She had spent the day in nearby wilderness tracking the last wild California Condor, AC9 (Adult Condor 9), as he slow-danced across the sky. When he disappeared from view, she got in her pickup truck, deployed a handheld antenna, and followed the signal from a tiny transmitter attached to AC9’s wing. She watched as he circled over a stillborn calf carcass the recovery team had set out as bait. But he did not feed and finally flew to a nearby roost site for the night.
Hamber knew AC9 would likely return the next morning, and could be caught then. She was also acutely aware that all the condors in the world—26 birds—were housed at the San Diego and Los Angeles zoos. Now she must decide: Call the trapping team and initiate the capture of the last individual of a highly endangered species—or let this final bird fly free.
The untested captive-breeding plans represented the species’ final hope, and Hamber understood that with so few birds left, every one counted. But trapping AC9 would mean that for the first time in tens of thousands of years, North American skies would be devoid of condors. By taking AC9 into captivity, they weren’t just trapping an individual bird—they were capturing an entire species.
Her head said yes; her heart said no. She wondered if any other human had faced such a dilemma. At last Hamber deposited two quarters and put the receiver to her ear.
By dawn half a dozen condor team members had arrived to prepare the trap site. Just as Hamber expected, in midmorning AC9 landed and cautiously approached the calf carcass. A scientist hiding in an underground blind fired a net over the bird. This last wild condor, a bird Hamber had watched from birth, a magnificent creature that could fly 150 miles in a day with hardly a wing flap, now huddled in a pet carrier.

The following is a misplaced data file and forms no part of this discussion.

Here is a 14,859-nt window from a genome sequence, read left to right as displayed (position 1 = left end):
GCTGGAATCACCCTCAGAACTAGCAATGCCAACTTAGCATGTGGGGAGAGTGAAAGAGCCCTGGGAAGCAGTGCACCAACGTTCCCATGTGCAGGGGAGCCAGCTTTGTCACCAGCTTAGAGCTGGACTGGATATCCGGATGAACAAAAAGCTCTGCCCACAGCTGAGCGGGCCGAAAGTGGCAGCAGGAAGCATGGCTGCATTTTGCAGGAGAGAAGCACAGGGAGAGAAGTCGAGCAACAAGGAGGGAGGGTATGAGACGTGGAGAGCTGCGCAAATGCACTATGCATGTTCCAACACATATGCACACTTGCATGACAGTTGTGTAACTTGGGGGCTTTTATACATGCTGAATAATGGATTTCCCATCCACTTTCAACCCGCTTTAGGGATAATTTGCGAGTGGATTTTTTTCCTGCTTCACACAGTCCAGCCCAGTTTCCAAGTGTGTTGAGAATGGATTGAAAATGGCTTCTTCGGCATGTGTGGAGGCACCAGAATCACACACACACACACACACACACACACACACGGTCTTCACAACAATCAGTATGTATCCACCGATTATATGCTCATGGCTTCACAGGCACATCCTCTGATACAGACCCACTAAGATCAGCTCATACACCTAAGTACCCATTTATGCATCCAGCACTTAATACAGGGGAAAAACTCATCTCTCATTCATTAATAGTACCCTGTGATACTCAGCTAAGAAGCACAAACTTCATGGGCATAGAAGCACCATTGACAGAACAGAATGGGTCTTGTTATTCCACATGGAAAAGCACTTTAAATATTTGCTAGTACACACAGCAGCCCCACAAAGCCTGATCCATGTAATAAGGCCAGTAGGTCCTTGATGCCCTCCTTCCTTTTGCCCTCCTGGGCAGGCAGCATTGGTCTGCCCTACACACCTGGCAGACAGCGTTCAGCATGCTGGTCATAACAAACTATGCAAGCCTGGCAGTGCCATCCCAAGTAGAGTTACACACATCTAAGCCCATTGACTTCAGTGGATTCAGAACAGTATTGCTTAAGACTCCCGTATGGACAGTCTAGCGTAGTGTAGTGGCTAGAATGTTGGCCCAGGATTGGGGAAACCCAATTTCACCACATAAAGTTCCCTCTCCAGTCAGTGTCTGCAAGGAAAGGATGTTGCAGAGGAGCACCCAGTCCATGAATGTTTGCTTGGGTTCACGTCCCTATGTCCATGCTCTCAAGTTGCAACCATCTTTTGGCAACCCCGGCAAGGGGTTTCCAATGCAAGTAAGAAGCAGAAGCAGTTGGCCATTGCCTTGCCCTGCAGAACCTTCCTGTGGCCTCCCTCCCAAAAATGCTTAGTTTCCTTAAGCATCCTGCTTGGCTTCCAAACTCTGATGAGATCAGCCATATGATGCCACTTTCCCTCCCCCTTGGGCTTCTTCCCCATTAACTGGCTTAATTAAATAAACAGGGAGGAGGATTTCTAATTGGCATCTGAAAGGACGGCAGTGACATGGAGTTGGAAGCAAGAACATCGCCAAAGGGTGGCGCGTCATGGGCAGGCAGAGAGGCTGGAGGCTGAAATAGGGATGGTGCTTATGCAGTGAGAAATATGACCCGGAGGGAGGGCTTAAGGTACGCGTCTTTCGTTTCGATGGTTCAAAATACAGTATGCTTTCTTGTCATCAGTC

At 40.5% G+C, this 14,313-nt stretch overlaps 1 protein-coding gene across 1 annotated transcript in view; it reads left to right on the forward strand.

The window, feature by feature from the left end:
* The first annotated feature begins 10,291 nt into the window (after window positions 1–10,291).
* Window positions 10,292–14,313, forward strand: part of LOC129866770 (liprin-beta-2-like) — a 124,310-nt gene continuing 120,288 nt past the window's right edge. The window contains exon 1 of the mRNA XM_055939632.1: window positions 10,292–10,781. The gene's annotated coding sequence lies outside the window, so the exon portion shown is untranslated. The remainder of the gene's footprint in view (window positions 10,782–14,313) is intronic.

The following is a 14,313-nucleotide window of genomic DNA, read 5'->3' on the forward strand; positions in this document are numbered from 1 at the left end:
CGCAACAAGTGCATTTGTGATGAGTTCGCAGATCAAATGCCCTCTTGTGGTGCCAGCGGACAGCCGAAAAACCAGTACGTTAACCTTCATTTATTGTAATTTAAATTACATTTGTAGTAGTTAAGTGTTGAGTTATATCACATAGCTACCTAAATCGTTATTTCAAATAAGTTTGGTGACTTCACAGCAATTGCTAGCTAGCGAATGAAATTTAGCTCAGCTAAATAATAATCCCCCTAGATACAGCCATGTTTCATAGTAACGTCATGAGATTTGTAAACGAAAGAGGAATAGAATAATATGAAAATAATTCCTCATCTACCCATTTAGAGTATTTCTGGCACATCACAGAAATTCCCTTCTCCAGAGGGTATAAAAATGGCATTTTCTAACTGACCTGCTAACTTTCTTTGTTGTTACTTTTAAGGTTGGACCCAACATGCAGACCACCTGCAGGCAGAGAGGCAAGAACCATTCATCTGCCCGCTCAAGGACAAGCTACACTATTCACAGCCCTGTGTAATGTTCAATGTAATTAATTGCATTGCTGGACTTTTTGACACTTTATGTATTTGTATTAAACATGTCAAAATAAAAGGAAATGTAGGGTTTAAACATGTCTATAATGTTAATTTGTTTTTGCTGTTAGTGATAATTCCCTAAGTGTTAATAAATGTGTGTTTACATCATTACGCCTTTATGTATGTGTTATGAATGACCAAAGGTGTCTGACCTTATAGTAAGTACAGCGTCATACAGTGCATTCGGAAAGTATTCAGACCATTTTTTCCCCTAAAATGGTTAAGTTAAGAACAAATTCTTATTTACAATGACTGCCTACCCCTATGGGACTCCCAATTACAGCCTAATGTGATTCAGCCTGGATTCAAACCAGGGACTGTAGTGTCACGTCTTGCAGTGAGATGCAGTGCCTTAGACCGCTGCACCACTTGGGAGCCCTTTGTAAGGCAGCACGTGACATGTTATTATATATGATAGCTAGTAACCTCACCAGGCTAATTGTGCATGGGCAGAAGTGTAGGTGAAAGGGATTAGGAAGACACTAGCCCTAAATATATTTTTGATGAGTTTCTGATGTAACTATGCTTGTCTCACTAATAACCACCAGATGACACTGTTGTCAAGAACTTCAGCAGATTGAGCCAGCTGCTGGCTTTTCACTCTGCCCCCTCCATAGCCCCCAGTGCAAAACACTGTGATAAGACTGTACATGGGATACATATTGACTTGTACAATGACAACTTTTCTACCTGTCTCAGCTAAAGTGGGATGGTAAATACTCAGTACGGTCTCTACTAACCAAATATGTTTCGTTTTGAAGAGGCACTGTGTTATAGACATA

Later Hamber wrote up her field notes, ending with three short sentences: 10:10, cannon fired. AC9 caught. The end. Then she put her head in her hands and let the sorrow wash over her.
After all the years of field work everything now depended on condors breeding in captivity—something never done before. Six months passed without a hint of progress. Then a male bird began courtship displays, but his female partner wasn’t interested. Finally, just over a year after a net ensnared AC9, the first captive-bred chick was born. More births followed, and by 1992 there were more than 50 condors, enough to allow a few young birds to start being released into the wild.
During the first years of captive breeding, when no condors flew free, Hamber had no field work. She was nearing 60, a time when many people think about retirement, but she wanted to do more. When she learned that the vast collection of field notes and reports on condors needed someone to organize and manage them, she phoned the biologist with this jumbled treasure trove. “I’m usually a quiet person,” she says, “but I told him, ‘I am the only one who can and will do this.’ ”
She established the Condor Archives at the museum and began the painstaking, decades-long task of organizing thousands of documents into a searchable database. As the program successfully released captive-bred birds into the wild, she went into the field to help monitor them. But the archives were, and remain, her top priority. When additional materials are uncovered from the early days, Hamber adds them to the records. She also fields questions from biologists who rely on her comprehensive knowledge of the last wild birds, from their behaviors to the location of old nest sites.
Hamber also draws upon her experience to mentor other women scientists. Today many of her colleagues are women—as are nearly half of all biologists working in the country. Yet gender bias persists in biology and other scientific fields where achieving parity has been slower. Moreover, income for female scientists lags that of their male counterparts. With the challenges she experienced in mind, Hamber supports and pushes women in science to do the work they love.
Myra Finkelstein, an environmental toxicologist at the University of California, Santa Cruz (UCSC), drew inspiration from Hamber. Finkelstein has played a pivotal role in proving that released condors suffer from repeated, widespread lead poisoning, principally from lead ammunition. “Jan is one of those people who I aspire to be—incredibly knowledgeable but also incredibly generous with her knowledge,” she says. “She was one of the first people in the ‘condor club’ of scientists who immediately made me feel welcome and valued. Jan is the person we contact if we have any questions about the history of the last wild condors. Her firsthand experience has been essential in aiding our research.”